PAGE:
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Data Sharing, Government Style 96

rowama writes "The Department of Homeland Security and the Justice Department have been collaborating to develop an XML-based model for data sharing. After less than a year since the initial release, in October 2005, the National Information Exchange Model (NIEM) 1.0 Beta is out. It's big, really big. There are no less than 9 namespaces and plans for future expansion. Contact your local government contractor, with resume in hand, and you may be one of the lucky developers to implement NIEM-capable software."
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Data Sharing, Government Style

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  • TSDB (Score:2, Informative)

    by 9x320 (987156) on Monday July 17, 2006 @04:38PM (#15733967)
    Neato. Maybe now they'll make less errors in that Terrorist Screening Database they have. You know, the one that has the names of over 250,000 people tagged as terrorists used in everything from no-fly lists to border crossings ever since the administration wanted all such watchlists to be consolidated into a single big one. That one the NSA probably uses. That one that, according to Department of Justice Inspector General reports [], may be riddled with errors.

    Read the Department of Justice and Department of Homeland Security Inspector General reports. They redact sensitive information in some cases, but based on context you can identify information in some places they've failed to redact in others. Keep on reading and you'll remember things to fit together a bigger picture.
  • Re:TSDB (Score:3, Informative)

    by 9x320 (987156) on Monday July 17, 2006 @04:53PM (#15734082)
    3,673 records had been removed from the Terrorist Screening Database since its creation in June 2004 until this DOJ Inspector General report came out in May 2005. The page of the Inspector General report clarifies that when a possible misidentification of a suspect with Terrorist Screening Database records is found by the Terrorist Screening Center, the Quality Assurance team reviews the information with the agency (either the National Counterterrorism Center or a certain FBI unit) that nominated the record to be included in the database. Removal of the name from the Terrorism Screening Database is an option.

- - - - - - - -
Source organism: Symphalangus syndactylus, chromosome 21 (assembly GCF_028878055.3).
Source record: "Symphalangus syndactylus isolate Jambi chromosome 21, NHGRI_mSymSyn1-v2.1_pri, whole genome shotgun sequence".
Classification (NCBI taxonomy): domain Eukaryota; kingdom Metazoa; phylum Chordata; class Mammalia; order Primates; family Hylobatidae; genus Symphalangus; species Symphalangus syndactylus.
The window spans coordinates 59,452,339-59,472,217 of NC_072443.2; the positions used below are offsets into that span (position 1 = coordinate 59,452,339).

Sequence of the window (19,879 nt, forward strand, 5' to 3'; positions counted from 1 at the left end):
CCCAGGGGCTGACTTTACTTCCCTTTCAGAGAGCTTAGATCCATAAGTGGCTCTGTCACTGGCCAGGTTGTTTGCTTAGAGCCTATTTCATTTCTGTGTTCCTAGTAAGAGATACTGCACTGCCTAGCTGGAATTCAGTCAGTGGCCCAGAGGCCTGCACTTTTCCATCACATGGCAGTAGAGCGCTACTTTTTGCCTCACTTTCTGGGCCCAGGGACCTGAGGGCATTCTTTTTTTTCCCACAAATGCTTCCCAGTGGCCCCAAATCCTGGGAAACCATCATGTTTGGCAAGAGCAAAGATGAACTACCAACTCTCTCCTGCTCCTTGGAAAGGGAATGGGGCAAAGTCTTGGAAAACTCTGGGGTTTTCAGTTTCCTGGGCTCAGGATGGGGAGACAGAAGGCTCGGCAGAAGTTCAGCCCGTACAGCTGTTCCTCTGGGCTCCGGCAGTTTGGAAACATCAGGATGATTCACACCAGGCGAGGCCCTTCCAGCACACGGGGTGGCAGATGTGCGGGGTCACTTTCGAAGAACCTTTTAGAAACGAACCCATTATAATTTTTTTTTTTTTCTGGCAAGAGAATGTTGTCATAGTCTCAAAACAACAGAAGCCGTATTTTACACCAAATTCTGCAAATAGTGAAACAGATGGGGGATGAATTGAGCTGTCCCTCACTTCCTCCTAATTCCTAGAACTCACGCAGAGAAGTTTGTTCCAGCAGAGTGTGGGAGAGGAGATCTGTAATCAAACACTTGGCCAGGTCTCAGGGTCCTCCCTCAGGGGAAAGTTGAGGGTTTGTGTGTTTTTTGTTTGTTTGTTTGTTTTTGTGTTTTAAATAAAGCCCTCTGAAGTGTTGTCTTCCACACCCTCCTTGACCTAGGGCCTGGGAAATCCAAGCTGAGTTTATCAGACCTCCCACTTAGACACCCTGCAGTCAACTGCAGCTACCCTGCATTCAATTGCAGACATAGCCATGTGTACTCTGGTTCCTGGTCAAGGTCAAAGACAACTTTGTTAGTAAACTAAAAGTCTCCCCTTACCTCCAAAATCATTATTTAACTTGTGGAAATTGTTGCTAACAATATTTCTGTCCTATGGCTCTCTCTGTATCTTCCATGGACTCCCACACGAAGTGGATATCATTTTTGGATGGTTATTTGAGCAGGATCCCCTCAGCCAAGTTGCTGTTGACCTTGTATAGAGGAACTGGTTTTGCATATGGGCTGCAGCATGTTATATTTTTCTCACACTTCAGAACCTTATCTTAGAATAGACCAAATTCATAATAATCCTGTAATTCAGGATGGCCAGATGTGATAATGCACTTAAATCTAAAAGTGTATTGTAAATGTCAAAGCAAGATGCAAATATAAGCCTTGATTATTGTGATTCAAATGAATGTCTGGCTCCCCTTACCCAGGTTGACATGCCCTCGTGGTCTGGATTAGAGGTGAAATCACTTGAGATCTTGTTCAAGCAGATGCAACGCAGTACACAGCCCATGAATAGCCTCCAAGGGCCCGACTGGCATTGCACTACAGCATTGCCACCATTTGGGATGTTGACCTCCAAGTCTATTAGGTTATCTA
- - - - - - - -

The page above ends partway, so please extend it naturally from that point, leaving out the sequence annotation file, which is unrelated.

Previously, two databases were maintained, a Terrorist Threat Integration Center database that was classified, which would have information from files removed before being moved to an unclassified Terrorist Screening Database for use by law enforcement.

    Local law enforcement centers, and certain international airports, would get a copy of the database, and if they saw a face and name that matched up with a file in their copy, they would call a phone number. The Terrorist Screening Center would advise them on what to do based on four handling codes, which were redacted by the FBI as sensitive information in Department of Justice Inspector General reports, but I have them right here []. There was a computer malfunction that resulted in Handling Code 4's being tagged as "armed and dangerous" in the database due to an error in the programming language of a program that was supposed to automatically merge together a certain database into the larger one. I wonder if this resulted in any false arrests. The handling codes have been updated since they were first released.

    Handling Code 1: WARNING - APPROACH WITH CAUTION. Arrest this individual. This individual is
    associated with terrorism. Once this individual is arrested, immediately contact the Terrorist Screening
    Center at (866) 872-9001 for additional information and direction. If you are a border patrol officer
    immediately call the NTC [National Targeting Center]

    Handling Code 2: WARNING - APPROACH WITH CAUTION. Please detain this individual for a
    reasonable amount of time for questioning. This individual is of investigative interest to law enforcement
    regarding association with terrorism. Immediately contact the Terrorist Screening Center at (866) 872-9001 for additional direction. (As appropriate, the TSC will facilitate an immediate response from an FBI Joint Terrorism Task Force [JTTF] or other appropriate law enforcement entity.) If you are a border patrol officer immediately call the NTC.

    Handling Code 3: DO NOT ALERT THIS INDIVIDUAL TO THIS NOTICE. The person queried through